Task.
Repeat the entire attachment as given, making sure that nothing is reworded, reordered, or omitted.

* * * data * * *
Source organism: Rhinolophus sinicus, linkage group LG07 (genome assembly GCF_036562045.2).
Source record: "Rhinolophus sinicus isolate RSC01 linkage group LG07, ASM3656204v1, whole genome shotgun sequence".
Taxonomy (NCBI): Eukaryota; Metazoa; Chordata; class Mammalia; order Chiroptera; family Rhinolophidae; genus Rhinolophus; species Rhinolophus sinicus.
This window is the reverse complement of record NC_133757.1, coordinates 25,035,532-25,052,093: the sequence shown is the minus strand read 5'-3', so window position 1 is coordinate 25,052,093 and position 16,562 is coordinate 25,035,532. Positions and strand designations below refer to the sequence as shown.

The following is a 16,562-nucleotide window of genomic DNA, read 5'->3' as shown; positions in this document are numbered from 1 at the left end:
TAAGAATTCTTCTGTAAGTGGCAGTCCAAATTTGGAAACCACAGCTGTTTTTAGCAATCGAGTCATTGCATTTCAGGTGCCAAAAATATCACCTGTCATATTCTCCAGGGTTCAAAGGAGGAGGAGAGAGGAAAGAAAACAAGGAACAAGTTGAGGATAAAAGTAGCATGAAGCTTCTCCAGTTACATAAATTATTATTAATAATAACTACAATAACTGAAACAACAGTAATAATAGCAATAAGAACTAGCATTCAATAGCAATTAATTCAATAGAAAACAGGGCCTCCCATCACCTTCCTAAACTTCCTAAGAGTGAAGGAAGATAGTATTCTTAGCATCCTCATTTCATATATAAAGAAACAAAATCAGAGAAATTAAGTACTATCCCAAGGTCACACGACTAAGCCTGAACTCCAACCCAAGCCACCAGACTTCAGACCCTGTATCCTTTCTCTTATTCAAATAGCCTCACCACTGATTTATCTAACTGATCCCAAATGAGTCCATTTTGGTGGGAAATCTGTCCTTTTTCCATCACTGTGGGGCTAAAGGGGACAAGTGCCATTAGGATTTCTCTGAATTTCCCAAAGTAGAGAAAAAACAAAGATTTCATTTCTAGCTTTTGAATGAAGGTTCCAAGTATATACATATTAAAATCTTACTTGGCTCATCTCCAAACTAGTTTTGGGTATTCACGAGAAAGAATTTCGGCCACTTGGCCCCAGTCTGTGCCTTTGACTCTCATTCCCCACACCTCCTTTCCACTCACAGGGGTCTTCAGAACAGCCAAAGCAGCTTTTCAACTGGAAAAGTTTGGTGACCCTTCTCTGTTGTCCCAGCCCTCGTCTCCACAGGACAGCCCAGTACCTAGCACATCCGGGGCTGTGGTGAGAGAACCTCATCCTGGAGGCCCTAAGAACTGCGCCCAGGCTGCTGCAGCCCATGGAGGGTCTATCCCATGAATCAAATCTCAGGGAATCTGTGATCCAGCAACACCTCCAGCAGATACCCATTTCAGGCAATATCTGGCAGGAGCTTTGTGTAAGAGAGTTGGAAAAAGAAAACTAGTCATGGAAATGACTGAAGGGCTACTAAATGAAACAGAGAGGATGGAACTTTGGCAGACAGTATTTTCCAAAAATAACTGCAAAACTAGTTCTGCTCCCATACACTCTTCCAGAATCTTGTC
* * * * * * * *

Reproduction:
Source organism: Rhinolophus sinicus, linkage group LG07 (genome assembly GCF_036562045.2).
Source record: "Rhinolophus sinicus isolate RSC01 linkage group LG07, ASM3656204v1, whole genome shotgun sequence".
Taxonomy (NCBI): Eukaryota; Metazoa; Chordata; class Mammalia; order Chiroptera; family Rhinolophidae; genus Rhinolophus; species Rhinolophus sinicus.
This window is the reverse complement of record NC_133757.1, coordinates 25,035,532-25,052,093: the sequence shown is the minus strand read 5'-3', so window position 1 is coordinate 25,052,093 and position 16,562 is coordinate 25,035,532. Positions and strand designations below refer to the sequence as shown.

The following is a 16,562-nucleotide window of genomic DNA, read 5'->3' as shown; positions in this document are numbered from 1 at the left end:
TAAGAATTCTTCTGTAAGTGGCAGTCCAAATTTGGAAACCACAGCTGTTTTTAGCAATCGAGTCATTGCATTTCAGGTGCCAAAAATATCACCTGTCATATTCTCCAGGGTTCAAAGGAGGAGGAGAGAGGAAAGAAAACAAGGAACAAGTTGAGGATAAAAGTAGCATGAAGCTTCTCCAGTTACATAAATTATTATTAATAATAACTACAATAACTGAAACAACAGTAATAATAGCAATAAGAACTAGCATTCAATAGCAATTAATTCAATAGAAAACAGGGCCTCCCATCACCTTCCTAAACTTCCTAAGAGTGAAGGAAGATAGTATTCTTAGCATCCTCATTTCATATATAAAGAAACAAAATCAGAGAAATTAAGTACTATCCCAAGGTCACACGACTAAGCCTGAACTCCAACCCAAGCCACCAGACTTCAGACCCTGTATCCTTTCTCTTATTCAAATAGCCTCACCACTGATTTATCTAACTGATCCCAAATGAGTCCATTTTGGTGGGAAATCTGTCCTTTTTCCATCACTGTGGGGCTAAAGGGGACAAGTGCCATTAGGATTTCTCTGAATTTCCCAAAGTAGAGAAAAAACAAAGATTTCATTTCTAGCTTTTGAATGAAGGTTCCAAGTATATACATATTAAAATCTTACTTGGCTCATCTCCAAACTAGTTTTGGGTATTCACGAGAAAGAATTTCGGCCACTTGGCCCCAGTCTGTGCCTTTGACTCTCATTCCCCACACCTCCTTTCCACTCACAGGGGTCTTCAGAACAGCCAAAGCAGCTTTTCAACTGGAAAAGTTTGGTGACCCTTCTCTGTTGTCCCAGCCCTCGTCTCCACAGGACAGCCCAGTACCTAGCACATCCGGGGCTGTGGTGAGAGAACCTCATCCTGGAGGCCCTAAGAACTGCGCCCAGGCTGCTGCAGCCCATGGAGGGTCTATCCCATGAATCAAATCTCAGGGAATCTGTGATCCAGCAACACCTCCAGCAGATACCCATTTCAGGCAATATCTGGCAGGAGCTTTGTGTAAGAGAGTTGGAAAAAGAAAACTAGTCATGGAAATGACTGAAGGGCTACTAAATGAAACAGAGAGGATGGAACTTTGGCAGACAGTATTTTCCAAAAATAACTGCAAAACTAGTTCTGCTCCCATACACTCTTCCAGAATCTTGTC